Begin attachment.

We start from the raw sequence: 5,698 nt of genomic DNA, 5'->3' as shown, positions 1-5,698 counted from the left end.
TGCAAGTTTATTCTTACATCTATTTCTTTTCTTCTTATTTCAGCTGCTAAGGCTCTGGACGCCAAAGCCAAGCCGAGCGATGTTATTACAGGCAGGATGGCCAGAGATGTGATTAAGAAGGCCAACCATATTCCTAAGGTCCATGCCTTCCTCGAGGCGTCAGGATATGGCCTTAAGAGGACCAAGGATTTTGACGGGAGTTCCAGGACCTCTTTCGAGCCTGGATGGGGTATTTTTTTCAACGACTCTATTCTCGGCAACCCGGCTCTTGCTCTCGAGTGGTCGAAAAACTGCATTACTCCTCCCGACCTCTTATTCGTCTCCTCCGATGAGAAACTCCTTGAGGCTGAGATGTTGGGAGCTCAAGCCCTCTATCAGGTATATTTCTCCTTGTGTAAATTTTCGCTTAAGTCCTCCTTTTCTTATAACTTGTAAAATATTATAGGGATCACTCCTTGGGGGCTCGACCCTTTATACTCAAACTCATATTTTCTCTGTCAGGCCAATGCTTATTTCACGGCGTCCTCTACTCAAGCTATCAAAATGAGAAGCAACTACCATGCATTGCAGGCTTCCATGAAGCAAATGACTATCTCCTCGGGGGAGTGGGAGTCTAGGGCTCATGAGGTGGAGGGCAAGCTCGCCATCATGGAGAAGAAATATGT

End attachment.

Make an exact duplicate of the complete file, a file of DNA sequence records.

We start from the raw sequence: 5,698 nt of genomic DNA, 5'->3' as shown, positions 1-5,698 counted from the left end.
TGCAAGTTTATTCTTACATCTATTTCTTTTCTTCTTATTTCAGCTGCTAAGGCTCTGGACGCCAAAGCCAAGCCGAGCGATGTTATTACAGGCAGGATGGCCAGAGATGTGATTAAGAAGGCCAACCATATTCCTAAGGTCCATGCCTTCCTCGAGGCGTCAGGATATGGCCTTAAGAGGACCAAGGATTTTGACGGGAGTTCCAGGACCTCTTTCGAGCCTGGATGGGGTATTTTTTTCAACGACTCTATTCTCGGCAACCCGGCTCTTGCTCTCGAGTGGTCGAAAAACTGCATTACTCCTCCCGACCTCTTATTCGTCTCCTCCGATGAGAAACTCCTTGAGGCTGAGATGTTGGGAGCTCAAGCCCTCTATCAGGTATATTTCTCCTTGTGTAAATTTTCGCTTAAGTCCTCCTTTTCTTATAACTTGTAAAATATTATAGGGATCACTCCTTGGGGGCTCGACCCTTTATACTCAAACTCATATTTTCTCTGTCAGGCCAATGCTTATTTCACGGCGTCCTCTACTCAAGCTATCAAAATGAGAAGCAACTACCATGCATTGCAGGCTTCCATGAAGCAAATGACTATCTCCTCGGGGGAGTGGGAGTCTAGGGCTCATGAGGTGGAGGGCAAGCTCGCCATCATGGAGAAGAAATATGT